Don't let ground turkey make you sick

Consumer Reports News: May 01, 2013 03:08 PM

More than half of the raw ground turkey and patty products we recently analyzed contained fecal bacteria, and 90 percent had at least one of the five bacteria that we looked for, including some notorious for causing foodborne illness, like salmonella and staphylococcus aureus. And almost all of the disease-causing bugs were resistant to one or more of the antibiotics commonly used to fight them. So if you get sick you might have to try several antibiotics to find one that helps. A better strategy: Take steps to avoid getting sick from ground turkey in the first place. Here's how.

1. Cook ground turkey thoroughly. The bacteria our tests found are killed by thorough cooking. So make sure to cook ground turkey to at least 165º F (check with a meat thermometer) to kill potentially harmful bacteria. See our Ratings of meat thermometers. But remember that proper cooking isn't enough, since some can produce toxins that may not be destroyed by heat.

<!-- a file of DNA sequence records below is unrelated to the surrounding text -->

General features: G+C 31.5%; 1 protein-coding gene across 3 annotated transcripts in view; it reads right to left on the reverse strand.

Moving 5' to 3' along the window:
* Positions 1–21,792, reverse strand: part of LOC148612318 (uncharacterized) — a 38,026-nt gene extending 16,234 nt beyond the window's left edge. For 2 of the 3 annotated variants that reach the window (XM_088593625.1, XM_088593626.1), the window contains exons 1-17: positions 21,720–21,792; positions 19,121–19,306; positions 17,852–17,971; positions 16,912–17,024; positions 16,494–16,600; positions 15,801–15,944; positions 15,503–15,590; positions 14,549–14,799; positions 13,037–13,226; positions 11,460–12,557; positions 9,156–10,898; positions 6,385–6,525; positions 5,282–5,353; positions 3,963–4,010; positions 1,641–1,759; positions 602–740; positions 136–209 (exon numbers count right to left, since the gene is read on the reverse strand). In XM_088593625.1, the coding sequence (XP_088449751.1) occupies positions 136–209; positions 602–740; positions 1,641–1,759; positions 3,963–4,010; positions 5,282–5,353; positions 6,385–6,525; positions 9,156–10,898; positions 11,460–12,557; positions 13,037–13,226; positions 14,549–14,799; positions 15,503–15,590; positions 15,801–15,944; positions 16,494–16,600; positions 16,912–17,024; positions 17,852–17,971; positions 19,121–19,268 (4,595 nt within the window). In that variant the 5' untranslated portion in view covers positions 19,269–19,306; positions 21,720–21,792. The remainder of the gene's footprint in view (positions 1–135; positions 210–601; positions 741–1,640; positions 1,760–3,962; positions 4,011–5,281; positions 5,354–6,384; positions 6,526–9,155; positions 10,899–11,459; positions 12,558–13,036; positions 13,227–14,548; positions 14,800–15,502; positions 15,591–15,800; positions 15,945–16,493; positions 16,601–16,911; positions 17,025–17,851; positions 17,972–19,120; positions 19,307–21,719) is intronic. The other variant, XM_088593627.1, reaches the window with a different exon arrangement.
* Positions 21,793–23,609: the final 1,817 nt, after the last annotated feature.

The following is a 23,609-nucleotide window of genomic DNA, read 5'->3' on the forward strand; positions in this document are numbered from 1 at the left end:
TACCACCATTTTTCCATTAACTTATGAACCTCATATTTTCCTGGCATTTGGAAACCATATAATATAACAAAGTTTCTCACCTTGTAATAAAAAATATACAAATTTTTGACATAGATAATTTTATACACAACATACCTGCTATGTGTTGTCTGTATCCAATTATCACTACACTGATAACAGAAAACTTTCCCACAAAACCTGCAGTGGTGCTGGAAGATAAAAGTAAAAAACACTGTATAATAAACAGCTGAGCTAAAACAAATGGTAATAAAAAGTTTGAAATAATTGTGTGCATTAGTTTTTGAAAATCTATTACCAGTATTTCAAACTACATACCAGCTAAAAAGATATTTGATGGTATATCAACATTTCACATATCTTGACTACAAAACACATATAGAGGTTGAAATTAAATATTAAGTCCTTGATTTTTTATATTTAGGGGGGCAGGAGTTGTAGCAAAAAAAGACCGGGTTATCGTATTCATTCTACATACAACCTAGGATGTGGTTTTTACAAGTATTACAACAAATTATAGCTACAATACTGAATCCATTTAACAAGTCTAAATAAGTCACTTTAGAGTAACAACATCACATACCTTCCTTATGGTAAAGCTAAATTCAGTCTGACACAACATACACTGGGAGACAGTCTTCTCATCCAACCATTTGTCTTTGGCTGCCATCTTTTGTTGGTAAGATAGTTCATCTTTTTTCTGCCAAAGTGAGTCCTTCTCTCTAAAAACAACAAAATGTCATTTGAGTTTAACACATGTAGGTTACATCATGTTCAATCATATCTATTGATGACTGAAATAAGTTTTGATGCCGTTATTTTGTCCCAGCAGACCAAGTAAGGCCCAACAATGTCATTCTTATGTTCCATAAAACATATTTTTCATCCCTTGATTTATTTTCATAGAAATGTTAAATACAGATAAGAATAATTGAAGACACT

2. Buy turkey labeled "organic" or "no antibiotics." Our tests found that they tended to have bacteria resistant to fewer drugs than bacteria on conventional turkey. Look especially for those labeled "USDA Process Verified," which means that the Department of Agriculture has confirmed that the producer is doing what it says. Read other labels, too. For example, "animal welfare approved" and "certified humane" mean that antibiotics were restricted to sick animals. And don't be fooled by meat labeled "natural." That meat is simply minimally processed, with no artificial ingredients or added color. It can come from an animal that ate antibiotics daily.

3. Shop carefully. Buy meat just before checking out, and place it in a plastic bag to prevent leaks.

4. Store properly. If cooking meat within a couple of days, store it at 40º F or below. Otherwise, freeze it. (Note that freezing may not kill bacteria.)

5. Clean up thoroughly. Wash hands and all surfaces after handling ground turkey. Don't return cooked meat to the plate that held it raw. And refrigerate or freeze any leftovers within two hours of cooking.

Doug Podolsky

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